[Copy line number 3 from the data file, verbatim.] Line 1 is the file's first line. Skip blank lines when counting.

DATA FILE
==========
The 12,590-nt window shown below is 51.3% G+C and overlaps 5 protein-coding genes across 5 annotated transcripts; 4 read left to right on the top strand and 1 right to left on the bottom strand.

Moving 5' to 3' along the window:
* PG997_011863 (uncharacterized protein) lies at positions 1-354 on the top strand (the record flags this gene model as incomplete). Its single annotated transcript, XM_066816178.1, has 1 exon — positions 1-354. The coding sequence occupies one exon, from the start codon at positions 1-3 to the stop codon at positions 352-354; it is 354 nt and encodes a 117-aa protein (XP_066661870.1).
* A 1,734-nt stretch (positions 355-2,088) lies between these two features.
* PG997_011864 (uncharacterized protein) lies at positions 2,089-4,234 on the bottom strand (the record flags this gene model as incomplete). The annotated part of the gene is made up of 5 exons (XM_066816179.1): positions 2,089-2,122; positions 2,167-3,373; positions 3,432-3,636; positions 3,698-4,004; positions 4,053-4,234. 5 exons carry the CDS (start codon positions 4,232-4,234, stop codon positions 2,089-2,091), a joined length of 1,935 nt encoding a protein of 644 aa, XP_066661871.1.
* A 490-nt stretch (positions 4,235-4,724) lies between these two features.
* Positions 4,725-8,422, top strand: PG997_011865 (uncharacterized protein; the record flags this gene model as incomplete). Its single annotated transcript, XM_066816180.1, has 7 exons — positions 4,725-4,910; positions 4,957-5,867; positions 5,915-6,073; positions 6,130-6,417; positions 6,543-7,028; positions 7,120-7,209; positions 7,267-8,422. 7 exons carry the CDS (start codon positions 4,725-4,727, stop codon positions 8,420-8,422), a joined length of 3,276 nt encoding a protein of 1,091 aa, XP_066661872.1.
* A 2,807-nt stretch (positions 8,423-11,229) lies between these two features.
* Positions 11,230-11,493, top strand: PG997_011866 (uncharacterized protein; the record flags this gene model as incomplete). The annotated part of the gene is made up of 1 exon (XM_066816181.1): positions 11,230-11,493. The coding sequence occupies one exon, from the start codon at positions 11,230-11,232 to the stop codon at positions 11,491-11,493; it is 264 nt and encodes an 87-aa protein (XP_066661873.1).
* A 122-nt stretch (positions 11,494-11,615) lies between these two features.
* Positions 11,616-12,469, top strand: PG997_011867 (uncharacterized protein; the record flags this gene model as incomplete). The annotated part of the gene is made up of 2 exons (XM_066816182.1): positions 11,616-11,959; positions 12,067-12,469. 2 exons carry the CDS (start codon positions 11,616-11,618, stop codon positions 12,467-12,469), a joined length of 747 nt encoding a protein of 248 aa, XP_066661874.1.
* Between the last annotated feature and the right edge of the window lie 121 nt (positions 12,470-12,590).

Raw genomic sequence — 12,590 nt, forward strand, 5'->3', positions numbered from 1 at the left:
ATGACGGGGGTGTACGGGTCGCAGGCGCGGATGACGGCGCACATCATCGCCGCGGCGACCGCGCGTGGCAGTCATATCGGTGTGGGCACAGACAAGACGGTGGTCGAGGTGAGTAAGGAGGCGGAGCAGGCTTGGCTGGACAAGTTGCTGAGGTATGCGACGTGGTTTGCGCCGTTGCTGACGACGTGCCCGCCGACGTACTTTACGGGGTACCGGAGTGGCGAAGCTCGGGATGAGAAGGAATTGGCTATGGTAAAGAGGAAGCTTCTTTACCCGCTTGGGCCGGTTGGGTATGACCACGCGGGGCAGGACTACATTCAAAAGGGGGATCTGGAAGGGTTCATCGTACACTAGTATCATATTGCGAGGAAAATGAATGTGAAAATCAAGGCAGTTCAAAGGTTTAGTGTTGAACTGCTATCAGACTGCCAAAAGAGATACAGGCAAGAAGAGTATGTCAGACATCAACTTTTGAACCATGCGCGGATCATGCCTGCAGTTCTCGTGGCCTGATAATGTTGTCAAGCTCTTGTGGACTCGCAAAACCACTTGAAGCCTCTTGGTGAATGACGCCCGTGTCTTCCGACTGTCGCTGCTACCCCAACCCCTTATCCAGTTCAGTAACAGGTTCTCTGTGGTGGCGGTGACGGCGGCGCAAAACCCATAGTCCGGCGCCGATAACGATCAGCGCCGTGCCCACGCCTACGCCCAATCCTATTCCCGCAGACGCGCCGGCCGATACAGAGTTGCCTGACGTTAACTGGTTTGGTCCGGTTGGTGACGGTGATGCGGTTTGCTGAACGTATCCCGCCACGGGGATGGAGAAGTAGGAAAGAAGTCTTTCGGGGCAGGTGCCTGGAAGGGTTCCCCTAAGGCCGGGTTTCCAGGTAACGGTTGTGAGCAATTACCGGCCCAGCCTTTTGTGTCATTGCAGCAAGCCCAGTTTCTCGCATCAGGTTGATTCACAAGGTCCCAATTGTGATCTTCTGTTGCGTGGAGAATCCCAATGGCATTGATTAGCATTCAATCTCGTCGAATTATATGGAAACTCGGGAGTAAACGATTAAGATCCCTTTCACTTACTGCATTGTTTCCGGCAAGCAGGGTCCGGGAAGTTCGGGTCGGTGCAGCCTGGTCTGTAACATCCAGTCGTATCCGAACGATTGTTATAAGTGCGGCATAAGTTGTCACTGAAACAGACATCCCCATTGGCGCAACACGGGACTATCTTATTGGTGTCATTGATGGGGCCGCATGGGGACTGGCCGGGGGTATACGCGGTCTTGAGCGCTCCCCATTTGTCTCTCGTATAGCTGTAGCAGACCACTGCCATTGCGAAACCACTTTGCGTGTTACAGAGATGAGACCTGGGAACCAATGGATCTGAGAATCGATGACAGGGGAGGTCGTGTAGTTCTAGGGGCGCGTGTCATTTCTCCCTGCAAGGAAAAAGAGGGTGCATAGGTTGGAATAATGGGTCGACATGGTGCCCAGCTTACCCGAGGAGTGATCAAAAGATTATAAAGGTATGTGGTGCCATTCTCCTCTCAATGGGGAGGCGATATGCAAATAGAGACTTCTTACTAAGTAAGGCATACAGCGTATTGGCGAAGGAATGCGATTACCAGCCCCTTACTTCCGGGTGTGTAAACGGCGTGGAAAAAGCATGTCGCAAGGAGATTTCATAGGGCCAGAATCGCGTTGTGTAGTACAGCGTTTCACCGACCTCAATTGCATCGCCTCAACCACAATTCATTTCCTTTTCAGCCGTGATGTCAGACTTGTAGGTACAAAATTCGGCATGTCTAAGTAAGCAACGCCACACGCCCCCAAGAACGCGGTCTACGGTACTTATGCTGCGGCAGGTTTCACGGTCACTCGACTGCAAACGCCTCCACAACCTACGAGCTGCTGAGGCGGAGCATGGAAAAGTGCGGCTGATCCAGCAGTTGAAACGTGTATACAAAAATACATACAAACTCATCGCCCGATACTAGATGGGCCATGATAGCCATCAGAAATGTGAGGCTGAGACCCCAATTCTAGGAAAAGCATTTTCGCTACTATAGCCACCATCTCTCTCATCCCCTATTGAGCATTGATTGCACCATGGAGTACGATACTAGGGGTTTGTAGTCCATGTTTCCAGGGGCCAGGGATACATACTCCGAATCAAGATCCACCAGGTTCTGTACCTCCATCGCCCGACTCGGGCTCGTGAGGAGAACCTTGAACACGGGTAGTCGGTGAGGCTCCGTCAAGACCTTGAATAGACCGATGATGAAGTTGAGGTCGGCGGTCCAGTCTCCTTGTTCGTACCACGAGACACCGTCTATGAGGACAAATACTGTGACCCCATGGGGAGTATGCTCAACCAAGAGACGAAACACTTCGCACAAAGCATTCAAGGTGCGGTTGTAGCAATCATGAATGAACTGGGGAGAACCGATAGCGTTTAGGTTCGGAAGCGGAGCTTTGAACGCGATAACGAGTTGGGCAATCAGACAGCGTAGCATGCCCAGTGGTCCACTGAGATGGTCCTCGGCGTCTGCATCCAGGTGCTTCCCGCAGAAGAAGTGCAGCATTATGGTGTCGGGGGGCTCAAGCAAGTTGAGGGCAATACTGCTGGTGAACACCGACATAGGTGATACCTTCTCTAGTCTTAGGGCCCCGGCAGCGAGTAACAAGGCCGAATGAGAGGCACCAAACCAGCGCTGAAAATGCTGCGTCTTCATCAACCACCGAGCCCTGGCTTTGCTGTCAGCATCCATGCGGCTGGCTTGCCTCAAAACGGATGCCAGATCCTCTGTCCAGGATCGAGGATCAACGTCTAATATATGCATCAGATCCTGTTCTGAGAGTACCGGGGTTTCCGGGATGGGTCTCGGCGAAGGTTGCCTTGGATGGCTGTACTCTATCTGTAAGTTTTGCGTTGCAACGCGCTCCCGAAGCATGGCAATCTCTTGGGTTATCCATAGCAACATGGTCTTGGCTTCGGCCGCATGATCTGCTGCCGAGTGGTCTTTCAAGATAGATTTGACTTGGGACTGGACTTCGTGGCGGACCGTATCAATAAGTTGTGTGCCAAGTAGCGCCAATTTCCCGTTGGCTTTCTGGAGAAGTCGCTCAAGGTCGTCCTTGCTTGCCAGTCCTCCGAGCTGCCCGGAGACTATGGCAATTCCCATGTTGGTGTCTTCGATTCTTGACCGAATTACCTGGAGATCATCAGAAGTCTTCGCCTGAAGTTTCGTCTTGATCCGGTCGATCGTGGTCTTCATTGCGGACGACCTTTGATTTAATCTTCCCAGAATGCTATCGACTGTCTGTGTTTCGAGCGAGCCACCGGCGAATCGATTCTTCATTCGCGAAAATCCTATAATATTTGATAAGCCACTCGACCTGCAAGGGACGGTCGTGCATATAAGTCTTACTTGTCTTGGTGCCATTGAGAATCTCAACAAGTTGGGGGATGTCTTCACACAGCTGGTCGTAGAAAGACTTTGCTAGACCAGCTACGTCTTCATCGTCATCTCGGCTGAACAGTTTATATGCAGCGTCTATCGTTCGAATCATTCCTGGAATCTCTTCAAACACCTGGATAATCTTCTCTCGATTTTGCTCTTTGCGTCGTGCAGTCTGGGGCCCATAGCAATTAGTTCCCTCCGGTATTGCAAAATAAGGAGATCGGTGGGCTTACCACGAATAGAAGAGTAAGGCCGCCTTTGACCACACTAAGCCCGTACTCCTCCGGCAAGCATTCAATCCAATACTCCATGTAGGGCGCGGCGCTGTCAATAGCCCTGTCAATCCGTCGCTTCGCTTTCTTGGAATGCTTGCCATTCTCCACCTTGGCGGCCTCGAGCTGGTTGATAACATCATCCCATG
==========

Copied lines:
* PG997_011863 (uncharacterized protein) lies at positions 1-354 on the top strand (the record flags this gene model as incomplete). Its single annotated transcript, XM_066816178.1, has 1 exon — positions 1-354. The coding sequence occupies one exon, from the start codon at positions 1-3 to the stop codon at positions 352-354; it is 354 nt and encodes a 117-aa protein (XP_066661870.1).